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Top Ten Tips for Handling Child Custody Cases Involving Domestic Violence

January 17, 2012


Top Ten Tips for Handling Child Custody Cases Involving Domestic Violence

By Loretta Frederick, JD and Gabrielle Davis, JD

Recent research confirms what many experienced practitioners know: intimate partner violence can have serious effects on children who are directly exposed to the violence or who are living with parents who use violence and coercive controls to manage family relationships. Increasingly, practitioners recognize that they need to know whether these potentially damaging qualities are present in families and to handle cases in a way that decreases future harm to children and victim parents. But not all domestic violence affects children or adult victims in the same ways and, therefore, parenting arrangements must be tailored to reflect the actual experiences of each family member, especially each child. The following are tips for ensuring that children exposed to domestic violence have safe and healthy futures.

Determine the context and full meaning of the violence to the family. Recognizing that not all domestic violence is the same, it is important to find out: (a) what the perpetrator intended by the violence, including whether the purpose of the violence was to terrorize, dominate and control; (b) what meaning the victim parent takes from the violence; and (c) what effect the violence has on the victim parent and the children. Identifying coercive controlling abuse is particularly critical because such abusers often parent in ways that have lasting negative effects on children and make joint parenting very problematic.

Screen every case for domestic violence. Even though it seems counter-intuitive, many true victims (even those who have experienced ongoing and serious domestic violence) decline to disclose it to custody practitioners, even their own attorneys. Some victims feel that no one will believe them, some do not understand why it would be relevant, some have been told not to raise the issue, and some fear repercussions from disclosure. Many will disclose only after time and following the establishment of trust with the practitioner, so screening at various points in the case can be helpful.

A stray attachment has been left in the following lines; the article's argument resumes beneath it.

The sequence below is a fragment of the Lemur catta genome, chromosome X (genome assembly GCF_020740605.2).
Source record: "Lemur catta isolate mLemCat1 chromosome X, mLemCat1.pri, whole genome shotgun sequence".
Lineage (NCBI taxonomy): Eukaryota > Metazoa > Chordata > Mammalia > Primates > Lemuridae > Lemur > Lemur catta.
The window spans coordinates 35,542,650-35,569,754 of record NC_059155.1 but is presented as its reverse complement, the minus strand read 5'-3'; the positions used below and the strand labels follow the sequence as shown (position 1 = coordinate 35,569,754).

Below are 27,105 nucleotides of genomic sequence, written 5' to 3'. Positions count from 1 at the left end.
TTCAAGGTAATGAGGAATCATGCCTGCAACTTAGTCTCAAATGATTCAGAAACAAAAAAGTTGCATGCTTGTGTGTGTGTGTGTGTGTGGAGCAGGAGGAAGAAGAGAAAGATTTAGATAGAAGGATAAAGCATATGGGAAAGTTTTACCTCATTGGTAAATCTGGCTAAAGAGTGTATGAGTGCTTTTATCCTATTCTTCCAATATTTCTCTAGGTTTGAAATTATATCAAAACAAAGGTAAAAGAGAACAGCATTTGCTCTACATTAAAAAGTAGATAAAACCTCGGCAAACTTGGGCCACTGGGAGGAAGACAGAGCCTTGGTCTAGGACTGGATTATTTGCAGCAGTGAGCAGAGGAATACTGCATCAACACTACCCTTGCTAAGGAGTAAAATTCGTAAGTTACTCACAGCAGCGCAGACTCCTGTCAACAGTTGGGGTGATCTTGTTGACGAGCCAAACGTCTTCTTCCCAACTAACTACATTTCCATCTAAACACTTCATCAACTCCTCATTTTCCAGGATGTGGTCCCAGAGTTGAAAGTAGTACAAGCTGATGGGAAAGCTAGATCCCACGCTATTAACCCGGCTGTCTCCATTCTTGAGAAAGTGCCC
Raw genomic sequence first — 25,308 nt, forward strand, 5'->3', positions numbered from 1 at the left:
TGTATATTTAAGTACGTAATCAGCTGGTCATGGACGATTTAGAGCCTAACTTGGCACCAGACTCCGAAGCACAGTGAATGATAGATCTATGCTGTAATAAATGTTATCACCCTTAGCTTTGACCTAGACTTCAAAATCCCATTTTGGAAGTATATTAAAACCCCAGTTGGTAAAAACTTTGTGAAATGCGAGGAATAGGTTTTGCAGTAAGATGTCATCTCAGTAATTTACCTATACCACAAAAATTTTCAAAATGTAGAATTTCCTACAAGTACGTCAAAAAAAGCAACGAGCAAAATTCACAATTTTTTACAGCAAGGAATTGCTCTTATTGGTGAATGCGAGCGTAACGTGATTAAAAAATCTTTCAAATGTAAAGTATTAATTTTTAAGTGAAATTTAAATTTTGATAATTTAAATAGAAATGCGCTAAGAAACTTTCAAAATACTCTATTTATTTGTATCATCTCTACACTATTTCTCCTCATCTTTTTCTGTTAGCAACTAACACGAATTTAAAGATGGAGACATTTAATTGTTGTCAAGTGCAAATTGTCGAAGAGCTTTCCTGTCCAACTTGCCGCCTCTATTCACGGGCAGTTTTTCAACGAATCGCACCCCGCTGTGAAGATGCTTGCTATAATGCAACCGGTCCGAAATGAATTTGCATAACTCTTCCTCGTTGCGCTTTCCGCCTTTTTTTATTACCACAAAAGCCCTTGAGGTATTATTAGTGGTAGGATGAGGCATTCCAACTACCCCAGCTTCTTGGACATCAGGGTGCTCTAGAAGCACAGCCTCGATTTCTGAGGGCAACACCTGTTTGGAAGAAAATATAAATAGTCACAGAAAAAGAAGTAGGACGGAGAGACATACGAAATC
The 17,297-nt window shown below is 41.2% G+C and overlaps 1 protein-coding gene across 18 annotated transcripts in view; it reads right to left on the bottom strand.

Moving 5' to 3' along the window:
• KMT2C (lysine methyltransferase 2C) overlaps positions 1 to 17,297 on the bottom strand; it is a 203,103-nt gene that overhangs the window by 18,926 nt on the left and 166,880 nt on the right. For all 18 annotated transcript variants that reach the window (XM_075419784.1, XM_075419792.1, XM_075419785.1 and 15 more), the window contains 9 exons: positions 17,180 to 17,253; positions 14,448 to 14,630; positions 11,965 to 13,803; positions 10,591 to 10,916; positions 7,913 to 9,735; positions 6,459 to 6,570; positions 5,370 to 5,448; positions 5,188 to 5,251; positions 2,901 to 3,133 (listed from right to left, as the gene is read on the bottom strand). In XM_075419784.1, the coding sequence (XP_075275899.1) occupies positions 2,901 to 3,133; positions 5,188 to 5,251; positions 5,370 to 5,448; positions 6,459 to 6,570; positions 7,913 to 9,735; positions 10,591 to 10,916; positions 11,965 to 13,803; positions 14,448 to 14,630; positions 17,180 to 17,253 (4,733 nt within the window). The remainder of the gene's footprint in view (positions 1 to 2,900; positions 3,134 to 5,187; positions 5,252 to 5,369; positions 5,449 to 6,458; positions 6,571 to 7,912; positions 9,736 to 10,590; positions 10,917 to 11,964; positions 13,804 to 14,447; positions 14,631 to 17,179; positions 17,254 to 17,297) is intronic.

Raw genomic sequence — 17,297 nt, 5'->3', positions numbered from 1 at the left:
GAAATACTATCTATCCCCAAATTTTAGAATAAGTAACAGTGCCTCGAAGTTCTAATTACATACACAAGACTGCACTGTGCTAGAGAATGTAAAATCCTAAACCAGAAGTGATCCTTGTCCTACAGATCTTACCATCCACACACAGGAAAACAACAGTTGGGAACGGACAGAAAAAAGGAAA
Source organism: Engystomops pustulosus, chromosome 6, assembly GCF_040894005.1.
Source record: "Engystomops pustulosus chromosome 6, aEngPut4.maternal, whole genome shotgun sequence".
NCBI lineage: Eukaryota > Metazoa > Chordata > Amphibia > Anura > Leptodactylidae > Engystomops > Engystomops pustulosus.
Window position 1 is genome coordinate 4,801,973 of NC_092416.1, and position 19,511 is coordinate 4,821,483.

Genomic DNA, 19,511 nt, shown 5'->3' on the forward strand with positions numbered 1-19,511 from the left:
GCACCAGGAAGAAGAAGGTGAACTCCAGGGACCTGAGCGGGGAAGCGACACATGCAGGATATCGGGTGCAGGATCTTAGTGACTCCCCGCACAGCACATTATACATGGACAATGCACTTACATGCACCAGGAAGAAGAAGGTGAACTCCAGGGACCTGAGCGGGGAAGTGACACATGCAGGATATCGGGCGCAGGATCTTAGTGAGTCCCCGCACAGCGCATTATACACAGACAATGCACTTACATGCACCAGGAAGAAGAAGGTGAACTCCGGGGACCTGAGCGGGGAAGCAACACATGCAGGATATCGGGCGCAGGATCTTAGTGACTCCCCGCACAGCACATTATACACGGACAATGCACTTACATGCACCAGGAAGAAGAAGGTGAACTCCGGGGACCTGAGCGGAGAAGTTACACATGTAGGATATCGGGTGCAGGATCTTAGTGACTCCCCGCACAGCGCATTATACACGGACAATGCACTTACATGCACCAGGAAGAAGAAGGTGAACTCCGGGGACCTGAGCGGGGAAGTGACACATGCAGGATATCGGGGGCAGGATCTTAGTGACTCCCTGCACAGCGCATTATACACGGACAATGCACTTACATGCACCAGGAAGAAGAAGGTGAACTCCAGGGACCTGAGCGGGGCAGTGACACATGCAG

Use screening tools or guides to help you screen for domestic violence and to assess the full implications of the violence for future parenting arrangements. Recent research confirms that relying on one’s own clinical instinct or “gut feeling” to decide whether domestic violence is an issue in a case is not a trustworthy screening method, even for experienced professionals. Asking behavior-specific questions is more likely to uncover domestic violence and elicit full disclosure than asking general questions. There are many screening tools and guides available to practitioners, some of which have been designed to meet specific needs, such as risk or danger assessment, or to be applied in limited practice settings, such as mediation.

For the purpose of considering what dispute resolution methods will be most appropriate and helpful in a case, understand the features and characteristics of the domestic violence. Not all cases are equally well-suited for certain dispute resolution alternatives. For example, coercive controlling abusers focused on domination may be ill-suited to participate in facilitative processes that require good faith negotiation, full disclosure, and centralizing the interests of the children. Domestic abuse may also affect decisions about the best timing for moving from one stage of dispute resolution to another in the case.

Ensure that parenting arrangements account for the connection between the features of the domestic violence (including its severity and context) and the parenting of the abusive parent. Because the decision to use violence against a partner may also signal problematic or even dangerous attitudes and beliefs about parenting and children, it is critical to explore the extent to which the abusive parent has engaged in behaviors that have negative effects on the children. Familiarize yourself with the ground-breaking writing that has been done in the last few years on this topic. Learn about how adult victims of domestic violence can have parenting problems that may relate directly to the abuse and what kinds of interventions can have the most benefit for the children’s long-term welfare and welfare of the other non-violent or secondarily violent parent. Remember when considering the propriety and workability of co-parenting arrangements that a history of coercive controlling abuse raises red flags.